As a Ranger for The Dyrt, I get products to test from time to time, so my camping buddy and I wore Banner and Oak hats during our 3-day adventure in the New River Gorge.
I want to be honest, without trashing Banner and Oak, because I love their American-made hats and would definitely recommend them.
With that said, I’m disappointed that Banner and Oak has apparently abandoned their founding pledge to sell American-designed and fabricated hats, with 95% of the materials sourced in the United States.
I noticed the recent change when I opened my sample box and two of three hats inside were made in China and Bangladesh.
My favorite hat of the trio is the American-made Banner and Oak Scout with a patch that pleases my soul, featuring the phrase“Freedom To Explore” embroidered across the top with a stars and stripes tent centered underneath. This hat is well-made, with quality materials, and generates positive comments whenever I wear it.
The quality of the China-made Banner and Oak Trailhead hat is fine, but the brand is unknown in West Virginia, so when I showed it to other campers, they wanted to know something about the company. I told them Banner and Oak is a relatively new American apparel brand headquartered in Arkansas, so they seemed confused by the“Made in China” tag inside.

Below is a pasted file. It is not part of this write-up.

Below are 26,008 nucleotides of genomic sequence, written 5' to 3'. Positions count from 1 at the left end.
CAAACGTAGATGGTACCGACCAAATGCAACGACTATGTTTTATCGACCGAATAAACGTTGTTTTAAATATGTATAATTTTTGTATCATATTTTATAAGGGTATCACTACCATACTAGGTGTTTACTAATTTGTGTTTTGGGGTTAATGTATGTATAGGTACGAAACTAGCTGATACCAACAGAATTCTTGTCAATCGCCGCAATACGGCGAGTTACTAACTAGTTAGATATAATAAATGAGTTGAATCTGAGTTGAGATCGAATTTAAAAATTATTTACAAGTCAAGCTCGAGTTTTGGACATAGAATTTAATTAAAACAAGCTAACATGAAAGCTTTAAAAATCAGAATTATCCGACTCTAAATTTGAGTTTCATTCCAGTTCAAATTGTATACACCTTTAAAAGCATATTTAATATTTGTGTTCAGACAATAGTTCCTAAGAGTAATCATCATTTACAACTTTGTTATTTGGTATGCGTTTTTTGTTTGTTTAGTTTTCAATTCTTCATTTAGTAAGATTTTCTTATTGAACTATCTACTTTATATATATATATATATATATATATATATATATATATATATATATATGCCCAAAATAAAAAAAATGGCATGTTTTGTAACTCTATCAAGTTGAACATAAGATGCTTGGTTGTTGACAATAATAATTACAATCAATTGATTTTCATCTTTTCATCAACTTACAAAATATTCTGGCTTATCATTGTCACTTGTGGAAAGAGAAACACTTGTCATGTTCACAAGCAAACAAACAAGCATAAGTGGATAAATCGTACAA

The hat made in Bangladesh is the Banner and Oak Pathfinder from the women’s line. The quality is noticeably inferior, with puckered seams and the front logo slightly off-center.
All three Banner and Oaks hats I tested have a list price of nearly $30/each, so my buying preference would be for any style of their top-quality, American-made hats, designed, fabricated and sourced in the USA.
This clean and spacious campground lends itself to white water rafting enthusiasts, offering various guided trips down the New and Gauley rivers. The campground has its own hiking/biking trails and zip line canopy tours. It also offers horseback riding and ATV tours. Tent camping is primitive, but the bathhouse is clean and efficient. Luxury cabins, lodges, bunkhouses, and cute Safari tents are available. There is a pool and hot tub near the well equipped gift shop, and the Red Dog Saloon and Grill for when you need a break from camp food. We had a blast on our rafting trip and truly enjoyed our stay.
The campground and general area is beautiful with a welcoming vibe. It can get a little crowded in the campground at certain times due to holidays but it's not hard to lose the crowd. Everyone is always extremely kind and treat you like family. The list of activities is almost endless……. boating, fishing and anything else you can do on the lake, trails in every direction, secluded spots on and off the lake for picnics, camping or whatever, stargazing, pool, wildlife everywhere, games and general activities at the campground, community center, dam, parks, and it's really close to town in case you want to check it out. Make sure you check out the Jenny Wiley theater if you can, they are beyond talented.